Have you ever noticed the small bumps around your nipples and wondered what they are?
Firstly, they are completely normal.
Secondly, they’re called Montgomery glands, and they have several important functions.
What are Montgomery glands?
Montgomery glands (also called tubercles) are small sebaceous glands found around the nipple and areola (the area of pigmented skin around the nipple).
Just like other sebaceous glands around the hair follicles on your body, they secrete an oily or waxy substance that helps to lubricate the skin.
In fact, they’re found over the entire surface of the body, except for the palms of the hand and the soles of the feet.
Montgomery glands in pregnancy
You might have already seen, around your nipples, a number of bumps that contain hair follicles. You might not have noticed these areolar glands until you became pregnant.
They might have appeared even before you missed your period, or had any other pregnancy symptoms.
The reason they’re a pregnancy symptom is because they play an important role in breastfeeding.
The secretion of an oily or waxy substance in the nipple area helps to keep the nipples soft and supple. The substance also contains anti-infective properties that help keep germs away.
If it’s possible you might be pregnant, you can take a pregnancy test to be sure.
In the meantime, check our article about pregnancy symptoms, to find out about other signs you might be pregnant.
It’s also normal for Montgomery tubercles to appear on women who aren’t pregnant.
Puberty and a woman’s menstrual cycle can make these bumps more noticeable at certain times.
Squeezing Montgomery glands
Tubercles around the breast and nipples should not be squeezed or picked at.
Although they look a bit like small pimples that could be popped, they’re a normal part of your breast anatomy and should be left alone.
Attempting to remove the tubercles by squeezing or picking might make them even more noticeable, or cause them to become infected.
If you think one could be infected, you should seek advice from your doctor.
Swollen Montgomery glands
Sometimes Montgomery glands can become blocked, swollen, or clogged.
This can often be remedied with a salt bath.
By soaking the area in warm, salty water (about one teaspoon of water per cup of water), for a few minutes, the swollen or blocked glands might improve.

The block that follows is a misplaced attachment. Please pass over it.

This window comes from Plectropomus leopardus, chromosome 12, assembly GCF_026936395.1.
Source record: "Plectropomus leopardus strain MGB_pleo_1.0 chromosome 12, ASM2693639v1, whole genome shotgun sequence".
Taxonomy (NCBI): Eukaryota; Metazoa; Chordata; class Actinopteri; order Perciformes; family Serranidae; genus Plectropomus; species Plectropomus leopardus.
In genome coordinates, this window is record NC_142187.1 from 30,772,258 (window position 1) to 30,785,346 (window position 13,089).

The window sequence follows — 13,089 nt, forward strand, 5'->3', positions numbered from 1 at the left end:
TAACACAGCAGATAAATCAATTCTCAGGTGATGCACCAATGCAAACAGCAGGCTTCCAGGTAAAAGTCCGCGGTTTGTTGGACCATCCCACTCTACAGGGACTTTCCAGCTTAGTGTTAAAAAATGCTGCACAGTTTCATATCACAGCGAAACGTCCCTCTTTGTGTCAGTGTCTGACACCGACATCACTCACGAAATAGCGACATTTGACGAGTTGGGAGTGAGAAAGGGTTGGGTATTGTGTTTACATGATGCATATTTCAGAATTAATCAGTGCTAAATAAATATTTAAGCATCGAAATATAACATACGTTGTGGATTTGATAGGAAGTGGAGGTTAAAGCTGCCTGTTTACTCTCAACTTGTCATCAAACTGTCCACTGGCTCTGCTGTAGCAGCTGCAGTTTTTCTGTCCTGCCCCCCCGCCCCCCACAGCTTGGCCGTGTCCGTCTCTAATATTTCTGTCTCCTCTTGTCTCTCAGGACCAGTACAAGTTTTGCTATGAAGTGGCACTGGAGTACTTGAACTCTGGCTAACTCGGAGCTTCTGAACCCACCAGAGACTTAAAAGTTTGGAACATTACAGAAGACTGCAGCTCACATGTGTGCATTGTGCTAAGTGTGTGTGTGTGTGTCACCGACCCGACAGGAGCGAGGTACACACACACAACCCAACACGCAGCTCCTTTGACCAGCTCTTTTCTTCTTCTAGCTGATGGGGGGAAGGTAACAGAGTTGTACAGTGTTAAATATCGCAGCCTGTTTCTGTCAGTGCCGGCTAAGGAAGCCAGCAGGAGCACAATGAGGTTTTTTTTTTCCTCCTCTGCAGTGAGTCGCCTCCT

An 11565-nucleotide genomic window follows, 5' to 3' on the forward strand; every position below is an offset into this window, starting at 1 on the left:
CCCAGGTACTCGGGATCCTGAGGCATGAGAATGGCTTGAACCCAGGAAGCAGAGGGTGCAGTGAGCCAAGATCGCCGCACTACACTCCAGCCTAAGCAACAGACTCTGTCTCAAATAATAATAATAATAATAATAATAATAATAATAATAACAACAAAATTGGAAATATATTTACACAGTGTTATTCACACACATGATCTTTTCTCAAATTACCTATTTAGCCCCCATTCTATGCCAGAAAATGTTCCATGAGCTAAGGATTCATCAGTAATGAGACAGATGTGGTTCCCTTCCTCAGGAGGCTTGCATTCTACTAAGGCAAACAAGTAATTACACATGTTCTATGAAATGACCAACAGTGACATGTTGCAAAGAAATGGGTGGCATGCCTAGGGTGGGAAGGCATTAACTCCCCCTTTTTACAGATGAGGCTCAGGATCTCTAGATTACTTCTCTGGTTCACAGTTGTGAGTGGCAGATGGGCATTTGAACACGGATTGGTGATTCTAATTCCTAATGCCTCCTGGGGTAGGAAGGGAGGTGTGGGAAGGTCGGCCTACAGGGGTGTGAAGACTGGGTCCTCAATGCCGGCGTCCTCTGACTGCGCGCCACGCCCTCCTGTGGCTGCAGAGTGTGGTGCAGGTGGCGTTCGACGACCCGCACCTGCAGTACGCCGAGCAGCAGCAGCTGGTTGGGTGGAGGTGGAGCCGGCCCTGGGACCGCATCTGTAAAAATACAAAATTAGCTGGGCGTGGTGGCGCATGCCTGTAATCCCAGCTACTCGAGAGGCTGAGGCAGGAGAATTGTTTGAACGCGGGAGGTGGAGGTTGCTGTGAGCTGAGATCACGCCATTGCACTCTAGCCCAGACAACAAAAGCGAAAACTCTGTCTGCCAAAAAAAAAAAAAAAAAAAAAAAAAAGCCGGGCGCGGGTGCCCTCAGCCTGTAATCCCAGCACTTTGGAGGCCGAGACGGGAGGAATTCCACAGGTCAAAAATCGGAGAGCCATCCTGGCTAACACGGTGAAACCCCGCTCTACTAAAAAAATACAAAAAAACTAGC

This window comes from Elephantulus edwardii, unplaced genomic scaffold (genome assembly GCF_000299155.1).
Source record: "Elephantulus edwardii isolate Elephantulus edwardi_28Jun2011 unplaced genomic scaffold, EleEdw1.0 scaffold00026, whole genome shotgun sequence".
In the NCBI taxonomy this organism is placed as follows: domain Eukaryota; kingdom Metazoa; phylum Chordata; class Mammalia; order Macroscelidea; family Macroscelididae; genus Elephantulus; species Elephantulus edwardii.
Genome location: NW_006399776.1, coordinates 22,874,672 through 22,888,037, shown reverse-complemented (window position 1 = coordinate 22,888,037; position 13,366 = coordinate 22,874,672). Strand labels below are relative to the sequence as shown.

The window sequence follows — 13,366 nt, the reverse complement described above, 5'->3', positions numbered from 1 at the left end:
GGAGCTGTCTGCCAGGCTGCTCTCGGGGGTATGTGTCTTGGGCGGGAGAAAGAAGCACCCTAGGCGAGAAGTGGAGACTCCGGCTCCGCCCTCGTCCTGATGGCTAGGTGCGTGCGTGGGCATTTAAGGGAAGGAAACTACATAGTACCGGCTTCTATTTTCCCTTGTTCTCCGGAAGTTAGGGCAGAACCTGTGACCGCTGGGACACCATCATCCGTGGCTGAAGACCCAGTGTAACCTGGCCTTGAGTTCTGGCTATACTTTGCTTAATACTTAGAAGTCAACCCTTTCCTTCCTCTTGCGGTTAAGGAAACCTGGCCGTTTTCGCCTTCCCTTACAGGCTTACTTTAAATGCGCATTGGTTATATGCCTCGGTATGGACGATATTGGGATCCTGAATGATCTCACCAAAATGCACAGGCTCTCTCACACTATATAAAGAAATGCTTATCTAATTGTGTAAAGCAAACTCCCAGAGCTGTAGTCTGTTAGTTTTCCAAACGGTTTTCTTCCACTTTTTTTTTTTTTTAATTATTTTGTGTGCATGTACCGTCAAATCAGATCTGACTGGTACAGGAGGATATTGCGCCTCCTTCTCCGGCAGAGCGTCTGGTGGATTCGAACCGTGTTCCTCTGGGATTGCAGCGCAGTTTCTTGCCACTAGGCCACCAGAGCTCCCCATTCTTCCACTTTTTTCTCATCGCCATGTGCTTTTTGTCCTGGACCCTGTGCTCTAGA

If several glands appear to be blocked, it’s best to seek advice from your health care provider.
Infected Montgomery glands
There are times when swollen, blocked, or clogged tubercles might need medical attention.
When the area is very inflamed and sore to touch, this is a sign of infection.
There might also be a pimple-like white head at the tip of the gland. This isn’t the same as a yeast infection, which causes white spots and nipple or breast pain.
See your care provider as soon as possible, to avoid further problems.
Allowing bacteria to multiply can result in breast abscesses.
Your doctor can prescribe a course of antibiotics.
Infected Montgomery glands outside pregnancy
A woman doesn’t need to be pregnant or breastfeeding to experience swollen or infected glands around the breast tissue.
Causes of infection unrelated to pregnancy or breastfeeding can include:
- Bra or clothing that is irritating or too tightly fitting
- Hormonal imbalances
- Weight fluctuation
- Certain medications.
Changes of the skin around the nipple area can sometimes be an indication of breast cancer.
Having an infected Montgomery gland isn’t necessarily a sign of breast cancer, but if you’re concerned about any breast changes or other symptoms, you should consult your doctor for professional advice.
Montgomery gland cyst
A cyst of Montgomery is a rare condition that occurs mostly in adolescent females.
It’s caused by a small obstruction at the edge of the areola and results in inflammation or a mass in the areolar glands.
Symptoms include pain and swelling in the breast or nipples, but only if the cyst becomes infected.
A non-infected cyst might have no symptoms (asymptomatic).
It’s usually diagnosed using ultrasound, and treated with antibiotics.
Montgomery glands removal
Some women who aren’t pregnant or breastfeeding are bothered by the appearance of Montgomery glands on their breasts.
For cosmetic reasons, the tubercles can be removed.
The procedure involves your doctor making a surgical incision in the affected breast region to remove the bumps.